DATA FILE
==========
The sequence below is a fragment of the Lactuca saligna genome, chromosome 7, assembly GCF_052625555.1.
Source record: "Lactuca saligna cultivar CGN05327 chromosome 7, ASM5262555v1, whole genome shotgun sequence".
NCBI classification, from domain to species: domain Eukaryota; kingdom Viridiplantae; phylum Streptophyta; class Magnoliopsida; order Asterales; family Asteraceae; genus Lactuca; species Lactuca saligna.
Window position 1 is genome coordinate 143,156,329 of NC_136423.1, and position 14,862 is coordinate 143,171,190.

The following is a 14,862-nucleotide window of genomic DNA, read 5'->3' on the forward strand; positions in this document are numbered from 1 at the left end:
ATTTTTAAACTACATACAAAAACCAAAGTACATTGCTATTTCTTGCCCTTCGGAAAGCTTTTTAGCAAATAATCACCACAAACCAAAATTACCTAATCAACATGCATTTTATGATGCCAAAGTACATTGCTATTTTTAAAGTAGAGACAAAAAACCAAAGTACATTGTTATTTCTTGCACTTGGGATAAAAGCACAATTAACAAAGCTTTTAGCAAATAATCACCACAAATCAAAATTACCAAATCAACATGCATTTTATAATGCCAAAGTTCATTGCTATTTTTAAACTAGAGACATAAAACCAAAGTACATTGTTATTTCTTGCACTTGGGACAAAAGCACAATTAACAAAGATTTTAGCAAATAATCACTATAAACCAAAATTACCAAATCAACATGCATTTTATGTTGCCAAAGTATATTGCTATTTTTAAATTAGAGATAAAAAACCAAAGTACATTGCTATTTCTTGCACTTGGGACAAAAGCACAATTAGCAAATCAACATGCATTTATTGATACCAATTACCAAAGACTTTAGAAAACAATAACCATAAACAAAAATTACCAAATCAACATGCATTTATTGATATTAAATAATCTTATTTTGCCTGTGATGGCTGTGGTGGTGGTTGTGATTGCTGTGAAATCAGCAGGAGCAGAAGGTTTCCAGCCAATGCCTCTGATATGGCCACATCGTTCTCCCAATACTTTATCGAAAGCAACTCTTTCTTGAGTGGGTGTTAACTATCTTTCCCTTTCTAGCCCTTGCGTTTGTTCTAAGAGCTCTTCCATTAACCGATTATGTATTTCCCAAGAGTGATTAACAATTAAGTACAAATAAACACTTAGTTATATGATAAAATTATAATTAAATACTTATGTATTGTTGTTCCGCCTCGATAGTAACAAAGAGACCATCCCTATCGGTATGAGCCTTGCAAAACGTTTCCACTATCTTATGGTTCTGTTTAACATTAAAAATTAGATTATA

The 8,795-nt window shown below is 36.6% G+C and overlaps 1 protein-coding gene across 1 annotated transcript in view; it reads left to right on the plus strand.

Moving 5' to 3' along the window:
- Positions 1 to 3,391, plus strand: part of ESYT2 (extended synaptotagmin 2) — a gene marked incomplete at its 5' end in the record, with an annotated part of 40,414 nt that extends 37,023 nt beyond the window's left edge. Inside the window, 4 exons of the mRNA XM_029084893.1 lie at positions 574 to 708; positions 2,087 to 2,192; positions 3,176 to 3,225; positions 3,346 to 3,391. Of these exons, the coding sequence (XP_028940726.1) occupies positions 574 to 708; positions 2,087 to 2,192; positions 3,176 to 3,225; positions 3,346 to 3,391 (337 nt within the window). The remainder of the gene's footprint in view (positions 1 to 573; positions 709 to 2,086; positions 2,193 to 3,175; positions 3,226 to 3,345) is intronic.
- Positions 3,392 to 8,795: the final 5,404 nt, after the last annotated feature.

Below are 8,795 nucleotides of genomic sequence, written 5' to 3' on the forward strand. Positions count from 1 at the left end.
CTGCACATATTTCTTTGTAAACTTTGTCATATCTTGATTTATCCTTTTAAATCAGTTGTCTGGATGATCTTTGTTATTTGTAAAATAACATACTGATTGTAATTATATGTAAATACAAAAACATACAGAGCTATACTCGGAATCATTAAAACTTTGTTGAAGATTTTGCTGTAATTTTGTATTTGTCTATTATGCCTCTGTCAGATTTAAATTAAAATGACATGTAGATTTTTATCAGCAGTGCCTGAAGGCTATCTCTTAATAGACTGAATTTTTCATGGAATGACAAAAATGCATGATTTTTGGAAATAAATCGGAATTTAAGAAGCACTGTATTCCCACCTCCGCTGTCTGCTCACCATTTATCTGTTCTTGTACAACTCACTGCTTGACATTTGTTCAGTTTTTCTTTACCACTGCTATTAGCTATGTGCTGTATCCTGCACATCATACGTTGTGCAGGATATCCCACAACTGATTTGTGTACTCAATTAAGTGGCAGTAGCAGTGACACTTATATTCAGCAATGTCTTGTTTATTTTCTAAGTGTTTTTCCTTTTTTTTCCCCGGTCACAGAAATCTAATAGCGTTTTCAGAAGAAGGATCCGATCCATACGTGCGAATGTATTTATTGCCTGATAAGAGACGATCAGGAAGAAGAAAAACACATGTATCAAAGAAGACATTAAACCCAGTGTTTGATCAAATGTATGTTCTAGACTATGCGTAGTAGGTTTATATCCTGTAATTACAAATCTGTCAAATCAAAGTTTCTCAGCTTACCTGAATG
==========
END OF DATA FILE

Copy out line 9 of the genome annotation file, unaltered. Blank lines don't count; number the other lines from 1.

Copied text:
- Positions 1 to 3,391, plus strand: part of ESYT2 (extended synaptotagmin 2) — a gene marked incomplete at its 5' end in the record, with an annotated part of 40,414 nt that extends 37,023 nt beyond the window's left edge. Inside the window, 4 exons of the mRNA XM_029084893.1 lie at positions 574 to 708; positions 2,087 to 2,192; positions 3,176 to 3,225; positions 3,346 to 3,391. Of these exons, the coding sequence (XP_028940726.1) occupies positions 574 to 708; positions 2,087 to 2,192; positions 3,176 to 3,225; positions 3,346 to 3,391 (337 nt within the window). The remainder of the gene's footprint in view (positions 1 to 573; positions 709 to 2,086; positions 2,193 to 3,175; positions 3,226 to 3,345) is intronic.